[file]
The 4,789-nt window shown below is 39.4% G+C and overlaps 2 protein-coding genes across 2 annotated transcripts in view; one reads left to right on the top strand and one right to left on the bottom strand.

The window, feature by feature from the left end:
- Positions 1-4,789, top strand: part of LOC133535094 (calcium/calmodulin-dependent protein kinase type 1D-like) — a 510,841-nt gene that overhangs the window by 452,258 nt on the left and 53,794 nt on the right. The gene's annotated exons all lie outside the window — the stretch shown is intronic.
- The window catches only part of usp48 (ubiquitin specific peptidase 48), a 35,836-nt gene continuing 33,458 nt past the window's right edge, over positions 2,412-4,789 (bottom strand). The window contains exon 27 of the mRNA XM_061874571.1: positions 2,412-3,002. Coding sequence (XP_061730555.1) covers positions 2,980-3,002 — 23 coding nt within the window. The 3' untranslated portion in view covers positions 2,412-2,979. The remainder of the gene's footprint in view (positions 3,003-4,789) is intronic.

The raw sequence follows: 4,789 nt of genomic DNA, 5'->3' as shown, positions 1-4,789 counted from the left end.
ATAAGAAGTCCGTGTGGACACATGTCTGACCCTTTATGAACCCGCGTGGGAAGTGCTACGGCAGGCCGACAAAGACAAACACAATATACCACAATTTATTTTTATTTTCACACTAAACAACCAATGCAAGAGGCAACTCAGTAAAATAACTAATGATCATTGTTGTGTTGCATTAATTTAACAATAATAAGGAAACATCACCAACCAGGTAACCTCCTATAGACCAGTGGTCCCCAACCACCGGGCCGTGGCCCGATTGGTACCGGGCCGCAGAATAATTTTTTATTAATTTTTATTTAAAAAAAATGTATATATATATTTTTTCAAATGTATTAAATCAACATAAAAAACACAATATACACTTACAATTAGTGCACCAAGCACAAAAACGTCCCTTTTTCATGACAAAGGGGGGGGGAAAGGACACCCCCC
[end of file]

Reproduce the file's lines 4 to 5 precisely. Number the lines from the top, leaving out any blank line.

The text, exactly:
- The window catches only part of usp48 (ubiquitin specific peptidase 48), a 35,836-nt gene continuing 33,458 nt past the window's right edge, over positions 2,412-4,789 (bottom strand). The window contains exon 27 of the mRNA XM_061874571.1: positions 2,412-3,002. Coding sequence (XP_061730555.1) covers positions 2,980-3,002 — 23 coding nt within the window. The 3' untranslated portion in view covers positions 2,412-2,979. The remainder of the gene's footprint in view (positions 3,003-4,789) is intronic.

The raw sequence follows: 4,789 nt of genomic DNA, 5'->3' as shown, positions 1-4,789 counted from the left end.